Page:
Sketchup to Inkscape to SVG - right and wrong way

I found something out this weekend, that helped me, so I thought I would share.

I have some old projects in SketchUp that I wanted to cut on the GF. So I opened up Sketchup, got my drawings correctly aligned and exported them to a PDF (using the trial version of Sketchup that is fully featured)…

I then imported that to Inkscape, resized it appropriately and saved it as an svg.

Then I import it into the GF UI. This worked most of the time, but when I had a really complex design the GF UI would not render it. I contacted the support desk and they analyzed the SVG and told me it had too many nodes.

I found a way of exporting it, so that it would have way fewer nodes.

Let’s say you start with a picture like this in SketchUp:


And you export it as a PDF for Inkscape. When you open it in Inkscape, you get the following:

SketchUp actually exports both the lines and the faces separately. You can actually move the face away to another location:

I was erasing all the faces in my designs (either in SketchUp or in Inkscape) and keeping just the lines, because that’s all I wanted to cut. But if you look at the shapes in Inkscape, you can see that they are actually broken up into LOTS of individual line segments, rather than one large shape.


If you look at the face object, it’s only one large shape with many nodes, not 100s of line segments.


SO, if you can, keep the faces, not the lines. You can do that by hiding the edges in SketchUp before you export the file (Under View -> Edge Style)

Once the faces are imported into Inkscape, you can give them a stroke and remove the fill, by using the “Object -> Fill and Stroke” panel. Set the fill to nothing, and the stroke to a solid line.

Once I did that with my complex designs, it loaded in the GF UI in about 5 seconds (rather than the minutes I was waiting with my other designs).

Sometimes this does not work, because you want to keep some of the edges that are not associated with faces. But if you can, keep the faces, not the edges.


Good work around. Always important to check the structure of your source files! Even if you get a design, structured in that way (many small paths), to process and cut, it’s going to be much more inefficient than a single path outline. Not to mention the possibility of excessive scorching at the multitude of start/stop points.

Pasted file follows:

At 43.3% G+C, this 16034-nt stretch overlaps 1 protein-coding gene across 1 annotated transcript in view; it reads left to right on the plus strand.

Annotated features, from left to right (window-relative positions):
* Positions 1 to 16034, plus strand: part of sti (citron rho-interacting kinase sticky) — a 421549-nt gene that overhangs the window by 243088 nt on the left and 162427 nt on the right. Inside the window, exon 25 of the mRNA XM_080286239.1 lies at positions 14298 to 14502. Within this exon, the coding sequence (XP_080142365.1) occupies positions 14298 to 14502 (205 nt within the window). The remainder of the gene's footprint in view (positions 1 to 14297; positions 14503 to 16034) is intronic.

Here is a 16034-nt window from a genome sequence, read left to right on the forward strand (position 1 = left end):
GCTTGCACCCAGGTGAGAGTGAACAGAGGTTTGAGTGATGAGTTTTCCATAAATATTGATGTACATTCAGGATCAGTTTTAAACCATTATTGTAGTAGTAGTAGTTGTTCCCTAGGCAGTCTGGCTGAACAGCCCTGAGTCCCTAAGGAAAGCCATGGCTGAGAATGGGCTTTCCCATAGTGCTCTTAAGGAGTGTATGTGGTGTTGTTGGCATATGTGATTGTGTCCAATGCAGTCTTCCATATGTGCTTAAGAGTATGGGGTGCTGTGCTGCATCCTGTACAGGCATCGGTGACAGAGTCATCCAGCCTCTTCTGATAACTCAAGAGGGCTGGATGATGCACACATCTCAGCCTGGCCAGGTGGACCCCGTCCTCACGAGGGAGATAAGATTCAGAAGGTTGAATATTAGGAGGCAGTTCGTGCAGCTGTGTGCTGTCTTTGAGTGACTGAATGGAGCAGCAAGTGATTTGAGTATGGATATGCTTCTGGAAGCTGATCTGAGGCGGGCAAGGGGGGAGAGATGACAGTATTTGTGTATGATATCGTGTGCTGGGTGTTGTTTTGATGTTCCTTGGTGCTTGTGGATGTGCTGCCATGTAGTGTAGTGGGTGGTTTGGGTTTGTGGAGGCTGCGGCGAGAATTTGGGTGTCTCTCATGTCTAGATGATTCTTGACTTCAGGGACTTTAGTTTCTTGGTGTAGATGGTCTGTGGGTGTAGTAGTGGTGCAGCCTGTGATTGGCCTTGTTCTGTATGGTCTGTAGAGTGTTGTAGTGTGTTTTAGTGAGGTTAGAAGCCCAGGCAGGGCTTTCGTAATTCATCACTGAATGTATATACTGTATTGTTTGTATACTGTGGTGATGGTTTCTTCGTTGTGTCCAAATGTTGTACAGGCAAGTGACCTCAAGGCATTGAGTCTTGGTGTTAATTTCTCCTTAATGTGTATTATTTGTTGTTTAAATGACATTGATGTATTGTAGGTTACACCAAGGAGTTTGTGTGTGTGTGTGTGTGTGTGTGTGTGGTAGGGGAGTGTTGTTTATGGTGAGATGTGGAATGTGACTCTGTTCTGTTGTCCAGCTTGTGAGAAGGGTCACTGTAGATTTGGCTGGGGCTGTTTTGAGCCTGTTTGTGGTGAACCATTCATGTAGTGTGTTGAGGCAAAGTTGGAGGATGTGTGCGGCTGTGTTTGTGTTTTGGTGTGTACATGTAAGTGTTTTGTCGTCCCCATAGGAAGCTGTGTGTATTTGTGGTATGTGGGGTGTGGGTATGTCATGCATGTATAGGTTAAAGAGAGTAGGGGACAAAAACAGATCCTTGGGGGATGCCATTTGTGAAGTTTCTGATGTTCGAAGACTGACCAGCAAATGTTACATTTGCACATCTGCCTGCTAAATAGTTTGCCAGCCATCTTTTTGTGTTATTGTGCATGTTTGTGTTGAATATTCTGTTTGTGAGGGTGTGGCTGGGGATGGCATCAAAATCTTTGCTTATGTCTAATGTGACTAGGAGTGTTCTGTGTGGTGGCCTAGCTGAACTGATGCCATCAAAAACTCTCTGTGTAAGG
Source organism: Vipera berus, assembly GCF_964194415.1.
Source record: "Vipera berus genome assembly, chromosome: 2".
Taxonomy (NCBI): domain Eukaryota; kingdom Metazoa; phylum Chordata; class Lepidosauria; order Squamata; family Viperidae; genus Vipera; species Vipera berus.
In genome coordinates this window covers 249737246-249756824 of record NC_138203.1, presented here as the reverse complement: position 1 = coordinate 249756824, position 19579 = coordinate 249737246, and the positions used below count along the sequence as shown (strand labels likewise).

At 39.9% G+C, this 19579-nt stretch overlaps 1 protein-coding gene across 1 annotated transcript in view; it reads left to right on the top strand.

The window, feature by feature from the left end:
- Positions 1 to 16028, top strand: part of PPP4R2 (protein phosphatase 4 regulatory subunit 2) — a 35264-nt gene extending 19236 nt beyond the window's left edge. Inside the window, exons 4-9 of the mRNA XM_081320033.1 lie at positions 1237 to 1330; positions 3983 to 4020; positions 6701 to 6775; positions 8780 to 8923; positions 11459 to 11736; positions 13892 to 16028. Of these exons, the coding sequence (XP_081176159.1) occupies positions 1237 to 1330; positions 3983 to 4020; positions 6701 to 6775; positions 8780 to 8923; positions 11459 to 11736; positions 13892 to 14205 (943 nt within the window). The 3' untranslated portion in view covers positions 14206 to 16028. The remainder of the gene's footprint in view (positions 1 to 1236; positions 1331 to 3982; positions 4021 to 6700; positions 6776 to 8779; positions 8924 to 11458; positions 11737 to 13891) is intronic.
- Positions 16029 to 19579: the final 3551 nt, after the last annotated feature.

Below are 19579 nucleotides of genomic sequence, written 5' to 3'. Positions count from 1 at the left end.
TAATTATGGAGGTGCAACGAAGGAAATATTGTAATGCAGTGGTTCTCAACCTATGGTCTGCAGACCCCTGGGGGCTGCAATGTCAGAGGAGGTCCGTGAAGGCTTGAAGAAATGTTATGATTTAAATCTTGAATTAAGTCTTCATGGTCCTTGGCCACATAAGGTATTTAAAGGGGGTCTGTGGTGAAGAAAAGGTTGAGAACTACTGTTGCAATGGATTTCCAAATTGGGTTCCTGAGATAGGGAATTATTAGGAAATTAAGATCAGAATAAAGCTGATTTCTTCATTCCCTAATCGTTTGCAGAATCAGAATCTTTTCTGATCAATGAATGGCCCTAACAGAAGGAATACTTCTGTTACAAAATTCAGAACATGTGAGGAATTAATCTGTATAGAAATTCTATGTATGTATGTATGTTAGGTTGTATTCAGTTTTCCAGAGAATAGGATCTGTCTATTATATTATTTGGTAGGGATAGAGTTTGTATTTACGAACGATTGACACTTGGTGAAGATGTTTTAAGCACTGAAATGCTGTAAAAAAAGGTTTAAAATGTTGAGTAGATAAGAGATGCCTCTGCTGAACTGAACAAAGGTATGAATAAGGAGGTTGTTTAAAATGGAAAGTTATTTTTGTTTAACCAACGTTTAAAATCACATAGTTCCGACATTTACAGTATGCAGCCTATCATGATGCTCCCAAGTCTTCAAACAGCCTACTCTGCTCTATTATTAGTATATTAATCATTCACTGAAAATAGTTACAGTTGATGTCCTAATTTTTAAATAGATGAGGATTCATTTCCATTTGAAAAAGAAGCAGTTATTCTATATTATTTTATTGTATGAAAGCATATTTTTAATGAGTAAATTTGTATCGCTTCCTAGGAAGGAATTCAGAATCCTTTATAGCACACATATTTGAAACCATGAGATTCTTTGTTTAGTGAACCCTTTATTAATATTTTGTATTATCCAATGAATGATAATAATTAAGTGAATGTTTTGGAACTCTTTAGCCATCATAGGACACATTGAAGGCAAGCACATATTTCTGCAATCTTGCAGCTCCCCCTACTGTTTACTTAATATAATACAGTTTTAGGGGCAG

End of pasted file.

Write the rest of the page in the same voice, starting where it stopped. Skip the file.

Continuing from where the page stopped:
I think that the key takeaway about using SketchUp in all this is that the vectors it exports to PDF are twice as much as you think it might be: One vector of the black (penned) outline, another vector of the blue (filled) shape.

I no longer have a Pro license for SketchUp (only Pro lets you export to PDF vectors), but I have a DXF plugin that exports line segments in a similar manner. Thankfully (somewhat) it doesn’t include the fill coloration on the exports, but it still has separate line segments (rather than beziers) because that’s just the way SketchUp works.

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Unfortunately, Sketchup doesn’t create true curves, only facets. (The more your “curve” looks smooth, the more nodes/facets you’ll have) This is an endless problem with SU for any kind of CNC work. :confused:

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SketchUp does actually create smooth curves, it’s just up to the exporting method to get those out of SketchUp. You can use to export SketchUp models to SVG with proper curves.

I’m not inclined to watch a video to find out what they do. That’s a really weird way to try to show off your software.

How would you prefer to see what the software does?

Written documentation like just about every other piece of software out there? Proper documentation that you can refer to without having to scrub through some random slow-paced video?

Right now the software is in very early development so written documentation isn’t a focus right now. There is a total of under 12 minutes of video that will take you from downloading and installing, all the way through using every aspect of the software. It’s very simple to use which is why that short amount of video is all it takes to describe it.

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Could you elaborate @ericschimel?
That link is light on info and even after signing up for beta access it says they’ll get in touch “in the coming weeks”. I’m curious if it converts the SU to curves on export as SU does NOT natively create curves. If you create one and zoom in it’s always facets.

We’re rolling beta invites about once per week so we don’t get too overwhelmed at this early state.

We do convert to curves, and contrary to popular belief, SU does create proper curves and circles, it just displays them as facets in SketchUp. Nearly every exporter written for SketchUp chooses to export what’s on the screen (IE the facets) and not the true curves. Fabber actually reads the proper curves and circles in your SketchUp model and outputs those.

I’ll make sure a round of beta invites goes out today, so if you already signed up you’ll get one. From there you’ll get into our forum where we’ve documented the process of using the plugin in much greater detail.

I’m more than happy to answer any questions here however.

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I just sent out a bunch of beta invites, along with an updated plugin (so if you were on it, and it expired there’s a new one for download)